Life insurance isn’t the most engaging of topics at the best of times. If the thought of life insurance is making you want to sink in to an early grave, bear with us. Even if you come away with a half-smile, having learned something mildly interesting, it’ll be worth the read.
As the technological landscape changes, so does how we get around, how we communicate and how we source products. It used to be that we implemented technology to help us adapt to a more demanding market, but it seems of late it’s us who are now having to adapt to an ever evolving, unrelenting, technology-ridden culture. Technology has certainly made some things easier now. But does that mean they’re better?
With protection products, like anything from music to underwear, you can buy it online. It’s fast. It’s easy. And you can do it at your leisure. So, why not buy online?
If you know what you’re looking for and genuinely read the Terms and Conditions for everything you buy or subscribe to, there’s no reason not to buy protection products online – but at your own risk.
By buying life insurance, critical illness cover or income protection online yourself, it’ll mean you won’t have access to the Financial Services Compensation Scheme as the onus is on you to fully understand what you’re purchasing and its limitations. If, like 73% of people in 2014 (source: Guardian), you do not fully read the T’s & C’s, you could be in for a huge surprise when it comes to a claim.
If you misunderstood a question and accidently answered incorrectly when applying, the insurer could class that as ‘non-disclosure’. Simply put, it could mean they don’t pay out. This often adds to the myth that life insurance policies never pay out. To ease your mind with this regard, the Association of British Insurers (ABI) confirmed in 2015 98.2% of all term assurance policies (the most popular type of life insurance policy sold) paid out (source: ABI).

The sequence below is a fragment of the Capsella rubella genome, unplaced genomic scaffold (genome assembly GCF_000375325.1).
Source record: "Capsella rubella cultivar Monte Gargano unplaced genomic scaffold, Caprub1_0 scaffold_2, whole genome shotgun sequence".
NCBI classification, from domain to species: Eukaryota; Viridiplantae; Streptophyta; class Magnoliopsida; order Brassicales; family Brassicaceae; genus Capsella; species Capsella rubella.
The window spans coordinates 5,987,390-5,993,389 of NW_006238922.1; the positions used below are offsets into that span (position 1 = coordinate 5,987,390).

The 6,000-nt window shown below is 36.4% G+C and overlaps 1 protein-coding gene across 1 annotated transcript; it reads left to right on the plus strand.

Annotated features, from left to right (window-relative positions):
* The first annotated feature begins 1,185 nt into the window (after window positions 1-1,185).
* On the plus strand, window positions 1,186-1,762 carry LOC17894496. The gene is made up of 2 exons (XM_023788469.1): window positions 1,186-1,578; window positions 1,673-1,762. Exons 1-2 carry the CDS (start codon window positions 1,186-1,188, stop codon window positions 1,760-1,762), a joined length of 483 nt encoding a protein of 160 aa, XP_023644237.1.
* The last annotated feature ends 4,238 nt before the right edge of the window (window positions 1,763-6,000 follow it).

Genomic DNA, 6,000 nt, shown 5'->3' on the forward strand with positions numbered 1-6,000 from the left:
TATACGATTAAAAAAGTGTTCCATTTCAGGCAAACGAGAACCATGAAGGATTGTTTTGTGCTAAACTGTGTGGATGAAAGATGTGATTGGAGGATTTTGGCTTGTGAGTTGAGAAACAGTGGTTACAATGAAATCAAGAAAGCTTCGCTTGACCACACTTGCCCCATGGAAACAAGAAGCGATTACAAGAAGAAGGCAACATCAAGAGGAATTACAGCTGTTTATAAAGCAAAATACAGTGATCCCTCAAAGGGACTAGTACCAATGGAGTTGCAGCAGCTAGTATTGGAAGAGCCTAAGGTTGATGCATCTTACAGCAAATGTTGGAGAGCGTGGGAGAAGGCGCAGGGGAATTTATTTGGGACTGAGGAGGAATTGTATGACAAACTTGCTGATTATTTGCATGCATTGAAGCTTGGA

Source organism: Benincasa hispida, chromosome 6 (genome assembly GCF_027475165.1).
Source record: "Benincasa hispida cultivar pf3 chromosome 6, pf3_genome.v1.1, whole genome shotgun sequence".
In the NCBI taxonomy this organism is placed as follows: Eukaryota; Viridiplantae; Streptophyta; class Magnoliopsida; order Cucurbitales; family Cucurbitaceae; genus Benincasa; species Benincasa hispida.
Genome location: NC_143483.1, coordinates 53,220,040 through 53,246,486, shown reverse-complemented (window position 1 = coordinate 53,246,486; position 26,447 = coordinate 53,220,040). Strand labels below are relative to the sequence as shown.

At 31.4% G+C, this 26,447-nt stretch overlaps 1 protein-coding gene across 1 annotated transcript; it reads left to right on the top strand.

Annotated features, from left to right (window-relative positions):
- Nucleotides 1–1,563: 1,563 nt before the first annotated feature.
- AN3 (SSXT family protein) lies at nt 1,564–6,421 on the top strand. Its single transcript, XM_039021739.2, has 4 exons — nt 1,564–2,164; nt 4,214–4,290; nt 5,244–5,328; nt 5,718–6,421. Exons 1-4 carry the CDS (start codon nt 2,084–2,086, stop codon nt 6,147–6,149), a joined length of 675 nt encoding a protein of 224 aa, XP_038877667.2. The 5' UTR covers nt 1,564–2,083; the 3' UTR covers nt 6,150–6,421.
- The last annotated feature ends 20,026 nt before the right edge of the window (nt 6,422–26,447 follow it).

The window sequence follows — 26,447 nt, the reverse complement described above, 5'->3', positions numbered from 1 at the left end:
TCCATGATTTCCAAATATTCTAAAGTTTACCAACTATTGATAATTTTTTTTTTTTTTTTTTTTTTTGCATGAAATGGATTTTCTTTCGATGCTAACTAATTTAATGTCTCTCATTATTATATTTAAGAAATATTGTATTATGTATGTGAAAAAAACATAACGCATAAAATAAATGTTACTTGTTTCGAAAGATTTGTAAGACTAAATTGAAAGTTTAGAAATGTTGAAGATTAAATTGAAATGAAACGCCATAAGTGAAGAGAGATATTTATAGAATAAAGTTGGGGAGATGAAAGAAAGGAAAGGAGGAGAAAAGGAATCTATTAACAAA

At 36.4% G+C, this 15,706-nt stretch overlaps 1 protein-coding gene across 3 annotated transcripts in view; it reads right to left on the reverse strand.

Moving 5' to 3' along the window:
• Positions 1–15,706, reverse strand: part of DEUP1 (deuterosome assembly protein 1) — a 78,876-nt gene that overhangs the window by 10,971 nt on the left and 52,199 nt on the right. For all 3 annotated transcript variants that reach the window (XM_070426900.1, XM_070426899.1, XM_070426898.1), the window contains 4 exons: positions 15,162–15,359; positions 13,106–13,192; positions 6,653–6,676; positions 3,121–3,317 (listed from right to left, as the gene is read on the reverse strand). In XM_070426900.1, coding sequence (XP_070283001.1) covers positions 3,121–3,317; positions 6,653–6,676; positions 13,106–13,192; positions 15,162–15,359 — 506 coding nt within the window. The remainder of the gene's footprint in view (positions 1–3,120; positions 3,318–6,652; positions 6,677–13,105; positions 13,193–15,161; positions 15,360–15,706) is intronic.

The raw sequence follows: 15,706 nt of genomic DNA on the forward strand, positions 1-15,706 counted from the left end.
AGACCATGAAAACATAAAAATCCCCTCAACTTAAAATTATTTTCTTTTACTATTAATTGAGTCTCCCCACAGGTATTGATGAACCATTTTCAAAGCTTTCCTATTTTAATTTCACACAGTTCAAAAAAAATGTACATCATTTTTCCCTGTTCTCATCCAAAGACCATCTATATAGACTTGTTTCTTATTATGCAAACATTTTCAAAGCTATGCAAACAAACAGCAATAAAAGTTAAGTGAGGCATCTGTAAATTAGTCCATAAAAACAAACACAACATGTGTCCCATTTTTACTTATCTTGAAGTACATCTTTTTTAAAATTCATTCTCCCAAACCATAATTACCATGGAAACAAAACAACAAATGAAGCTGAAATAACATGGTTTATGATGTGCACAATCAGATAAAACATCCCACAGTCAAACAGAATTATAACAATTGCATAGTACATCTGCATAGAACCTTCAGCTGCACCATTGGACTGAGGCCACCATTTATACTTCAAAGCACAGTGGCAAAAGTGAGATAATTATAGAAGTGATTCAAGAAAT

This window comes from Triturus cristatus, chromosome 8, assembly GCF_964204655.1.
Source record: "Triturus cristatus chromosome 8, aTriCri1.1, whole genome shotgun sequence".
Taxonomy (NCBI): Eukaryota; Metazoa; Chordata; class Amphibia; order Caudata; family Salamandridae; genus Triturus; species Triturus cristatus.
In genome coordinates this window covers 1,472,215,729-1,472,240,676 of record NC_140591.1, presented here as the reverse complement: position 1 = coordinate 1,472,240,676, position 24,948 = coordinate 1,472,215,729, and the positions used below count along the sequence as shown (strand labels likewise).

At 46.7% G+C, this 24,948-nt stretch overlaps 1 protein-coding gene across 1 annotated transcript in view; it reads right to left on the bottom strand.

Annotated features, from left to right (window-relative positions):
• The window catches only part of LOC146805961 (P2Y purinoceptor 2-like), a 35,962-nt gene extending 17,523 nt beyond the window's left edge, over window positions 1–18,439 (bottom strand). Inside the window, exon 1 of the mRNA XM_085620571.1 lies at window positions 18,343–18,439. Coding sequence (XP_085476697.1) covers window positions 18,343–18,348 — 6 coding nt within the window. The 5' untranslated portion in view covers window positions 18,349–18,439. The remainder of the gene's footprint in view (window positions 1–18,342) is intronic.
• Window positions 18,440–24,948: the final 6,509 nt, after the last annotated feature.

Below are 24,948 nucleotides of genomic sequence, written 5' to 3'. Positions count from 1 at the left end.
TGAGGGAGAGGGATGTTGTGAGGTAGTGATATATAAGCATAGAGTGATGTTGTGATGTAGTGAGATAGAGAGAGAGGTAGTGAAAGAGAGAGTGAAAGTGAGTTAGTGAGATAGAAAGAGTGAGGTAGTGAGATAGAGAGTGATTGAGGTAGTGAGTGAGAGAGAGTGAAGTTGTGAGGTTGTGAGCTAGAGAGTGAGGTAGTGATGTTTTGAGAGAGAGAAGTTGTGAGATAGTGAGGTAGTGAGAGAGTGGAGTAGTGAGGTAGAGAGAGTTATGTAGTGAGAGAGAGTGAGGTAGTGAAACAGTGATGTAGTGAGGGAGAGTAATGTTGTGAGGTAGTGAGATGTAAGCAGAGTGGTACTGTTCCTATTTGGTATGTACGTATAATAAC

On critical illness policies, there are definitions the insurers use for illness covered. These definitions have a minimum standard laid out by the ABI. For example, the definition for stroke with some insurers will be such that the claimant will have to have been told by doctor (or medical practitioner) they’ll have permanent residual symptoms brought on by the stroke in order for them to pay out a claim. Other insurers may say they’ll pay out after 24 hours of the claimant having symptoms of the stroke.
When buying online, there is little material available and that which is available is cumbersome and non-specific. ‘Key facts’ documents rarely have the full definition in writing. You’ll have to have purchased the policy and had ‘the handbook’ sent to you via post for you to see the particular definition – or search it online, then compare with other insurers. Then, liaise with someone with a medical background to establish which definition is more robust. Even when this is done, you’ll be led to complete an application online and if you have a medical disclosure, family history of things like diabetes, cancer or Huntingtons Disease or your occupation requires overseas travel, you could be stuck with a price increase (known as a rating or loading) and/or have exclusions applied to your policy.
Sadly, most people will either just take it on the chin and keep the policy they applied for, as they don’t have time to go through another application, reapply with another insurer and get a similar situation, or they’ll give up on protecting themselves completely.
This needn’t be the case.
If you speak to a professional, preferably someone with an R05 qualification, they can ask about health, lifestyle, occupation etc up front. They can also speak to the underwriters to establish an accurate quote. Furthermore, they will have a good understanding of the quality of the policy (particularly with critical illness cover and income protection). They will also be able to give sound advice around how best to structure the cover to keep costs to a minimum.
Give one of our Protection Specialists a call today and we’ll do just that.
This article was created by Kish Gohil, senior protection consultant.